What Is Comfort Care?

hospice care worker with senior woman at home

Confused about comfort care and what it entails? Let’s clear things up to give you a better understanding of how it works.

What Does It Mean When Someone Is Put On Comfort Care?

Comfort care relieves symptoms and optimizes comfort when a patient is dying. When patients no longer benefit from curative medical treatment, comfort care can improve the quality of life. This ensures a more positive experience that would otherwise be lacking without it.

Unlike almost any other form of medical care, comfort care does not try to actively cure or treat a disease or illness; only on reducing the impact of disease symptoms when the patient reaches the end of life stage. Additionally, this type of service can be provided at home, in nursing homes, or at a hospital.

Who Receives Comfort Care?

Patients who are admitted to the hospital multiple times during treatment are usually more likely to receive comfort care. Once it is clear that additional treatment is unlikely to have a beneficial impact, it can be provided if the patient wishes.

Comfort and palliative care are the same thing and are suitable for patients who wish to focus on quality rather than quantity in the last few days of their lives. In some cases, shifting to comfort care can extend the patient’s lifespan, while aggressive treatment may serve to shorten it.

Moreover, comfort care is typical among patients with cancer, dementia, heart disease, chronic obstructive pulmonary disease, or Alzheimer’s, among others. In addition, it can help reduce symptoms like shortness of breath and breathing trouble, nausea, vomiting, and constipation.

Patients can receive medicine and various forms of treatment to solve these problems, as well as pain, insomnia, or anxiety. Treatments are designed to favor comforts rather than cures. A good example of comfort care treatments is pain relief management.

Comfort of Care

The main purpose of end-of-life care is to ensure the physical and emotional well-being of the patient. Whether in a nursing home, hospital bed, or home residence, it works to reduce discomfort and suffering rather than improve health.

Medications are provided by the overseeing physician to keep the patient as comfortable as possible. The spiritual needs of ill patients are also met to ensure that all needs and services related to terminal care are available.

The NIA (National Institute on Aging) believes that comfort care is an essential part of terminal illness care. As such, there needs to be more focus on training all doctors to provide hospice care. What’s more, physicians need to be capable of providing spiritual and emotional support to dying patients and their family members.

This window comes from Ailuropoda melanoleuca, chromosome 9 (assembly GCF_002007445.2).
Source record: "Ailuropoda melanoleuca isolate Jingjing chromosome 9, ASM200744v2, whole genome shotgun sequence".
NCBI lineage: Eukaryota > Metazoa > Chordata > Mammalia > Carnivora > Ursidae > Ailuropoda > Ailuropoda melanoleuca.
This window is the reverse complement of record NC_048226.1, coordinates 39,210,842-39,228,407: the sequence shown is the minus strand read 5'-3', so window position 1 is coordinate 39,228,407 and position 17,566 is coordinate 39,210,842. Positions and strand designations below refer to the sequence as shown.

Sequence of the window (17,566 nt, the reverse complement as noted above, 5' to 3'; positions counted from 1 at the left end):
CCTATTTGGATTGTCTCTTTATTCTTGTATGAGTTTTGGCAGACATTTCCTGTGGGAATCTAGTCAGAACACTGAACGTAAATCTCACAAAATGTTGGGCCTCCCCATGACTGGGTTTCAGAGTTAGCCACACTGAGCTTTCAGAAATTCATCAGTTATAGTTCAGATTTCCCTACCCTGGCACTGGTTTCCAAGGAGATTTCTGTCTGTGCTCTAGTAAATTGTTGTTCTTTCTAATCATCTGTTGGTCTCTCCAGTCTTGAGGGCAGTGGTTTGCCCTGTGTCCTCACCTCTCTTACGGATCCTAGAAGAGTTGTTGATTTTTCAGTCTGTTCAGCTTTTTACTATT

Hospice often comes with physiological concerns, so it’s important for the family to have someone to talk to about what they are feeling. With more attention on hospice training and all that it entails, we can better support those who need it.

This would also allow the patient and their family to have a clearer understanding of what to expect from hospice. It’s not uncommon for loved ones to oppose taking the patient off of aggressive treatment for a symptom and moving to something without the goal of making them better. Medical professionals need to be able to educate everyone involved so that the transition to hospice is easier.

Hospice Care

Hospice and Palliative care are one and the same. Moreover, the care and comfort of both the patients and their families benefit from hospice. This includes support for anyone providing care services, not just the quality of life of the patient.

End-of-life care often involves many caregivers, from those providing emotional support to physical care, such as the doctor and their team. In addition to pain control and comfort, the hospice team can include a social worker, music therapy, chaplain, and other members.

How Long Can Comfort Care Be Provided?

In most cases, the patient must be given a prognosis that they have six months or less to live, according to the NHPCO (National Hospice and Palliative Care Organization). At this juncture, comfort care is typically provided until death.

It’s important to speak with one of our specialists if you need more information. You can also navigate our services menu to help you better understand hospice. Transitioning to comfort care is often much easier for everyone involved when you know what to expect.